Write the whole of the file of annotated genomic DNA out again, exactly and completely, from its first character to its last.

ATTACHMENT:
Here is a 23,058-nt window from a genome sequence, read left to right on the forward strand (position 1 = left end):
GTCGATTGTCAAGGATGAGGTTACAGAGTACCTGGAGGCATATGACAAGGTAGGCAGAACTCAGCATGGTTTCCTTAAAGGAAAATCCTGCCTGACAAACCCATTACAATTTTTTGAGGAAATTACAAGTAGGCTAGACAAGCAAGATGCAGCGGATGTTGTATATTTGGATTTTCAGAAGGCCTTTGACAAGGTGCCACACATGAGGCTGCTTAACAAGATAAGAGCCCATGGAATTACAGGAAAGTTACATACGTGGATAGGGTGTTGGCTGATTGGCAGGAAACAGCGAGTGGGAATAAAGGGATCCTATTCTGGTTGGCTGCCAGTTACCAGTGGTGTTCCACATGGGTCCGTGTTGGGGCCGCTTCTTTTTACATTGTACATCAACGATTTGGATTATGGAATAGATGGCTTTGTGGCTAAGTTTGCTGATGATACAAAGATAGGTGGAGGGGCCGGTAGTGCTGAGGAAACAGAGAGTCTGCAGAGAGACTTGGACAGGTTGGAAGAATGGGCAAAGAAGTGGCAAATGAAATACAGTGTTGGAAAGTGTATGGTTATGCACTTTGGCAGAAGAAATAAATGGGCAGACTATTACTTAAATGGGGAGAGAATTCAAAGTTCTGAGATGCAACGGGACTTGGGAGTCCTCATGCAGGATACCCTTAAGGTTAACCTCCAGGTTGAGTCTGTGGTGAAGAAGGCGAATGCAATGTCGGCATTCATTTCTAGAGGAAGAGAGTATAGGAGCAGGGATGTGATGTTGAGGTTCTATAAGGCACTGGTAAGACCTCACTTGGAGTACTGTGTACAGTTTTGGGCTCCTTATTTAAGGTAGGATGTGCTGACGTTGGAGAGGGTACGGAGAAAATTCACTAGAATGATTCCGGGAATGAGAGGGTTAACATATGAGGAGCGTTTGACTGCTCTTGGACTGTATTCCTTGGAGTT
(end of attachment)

Here is a 23,058-nt window from a genome sequence, read left to right on the forward strand (position 1 = left end):
GTCGATTGTCAAGGATGAGGTTACAGAGTACCTGGAGGCATATGACAAGGTAGGCAGAACTCAGCATGGTTTCCTTAAAGGAAAATCCTGCCTGACAAACCCATTACAATTTTTTGAGGAAATTACAAGTAGGCTAGACAAGCAAGATGCAGCGGATGTTGTATATTTGGATTTTCAGAAGGCCTTTGACAAGGTGCCACACATGAGGCTGCTTAACAAGATAAGAGCCCATGGAATTACAGGAAAGTTACATACGTGGATAGGGTGTTGGCTGATTGGCAGGAAACAGCGAGTGGGAATAAAGGGATCCTATTCTGGTTGGCTGCCAGTTACCAGTGGTGTTCCACATGGGTCCGTGTTGGGGCCGCTTCTTTTTACATTGTACATCAACGATTTGGATTATGGAATAGATGGCTTTGTGGCTAAGTTTGCTGATGATACAAAGATAGGTGGAGGGGCCGGTAGTGCTGAGGAAACAGAGAGTCTGCAGAGAGACTTGGACAGGTTGGAAGAATGGGCAAAGAAGTGGCAAATGAAATACAGTGTTGGAAAGTGTATGGTTATGCACTTTGGCAGAAGAAATAAATGGGCAGACTATTACTTAAATGGGGAGAGAATTCAAAGTTCTGAGATGCAACGGGACTTGGGAGTCCTCATGCAGGATACCCTTAAGGTTAACCTCCAGGTTGAGTCTGTGGTGAAGAAGGCGAATGCAATGTCGGCATTCATTTCTAGAGGAAGAGAGTATAGGAGCAGGGATGTGATGTTGAGGTTCTATAAGGCACTGGTAAGACCTCACTTGGAGTACTGTGTACAGTTTTGGGCTCCTTATTTAAGGTAGGATGTGCTGACGTTGGAGAGGGTACGGAGAAAATTCACTAGAATGATTCCGGGAATGAGAGGGTTAACATATGAGGAGCGTTTGACTGCTCTTGGACTGTATTCCTTGGAGTT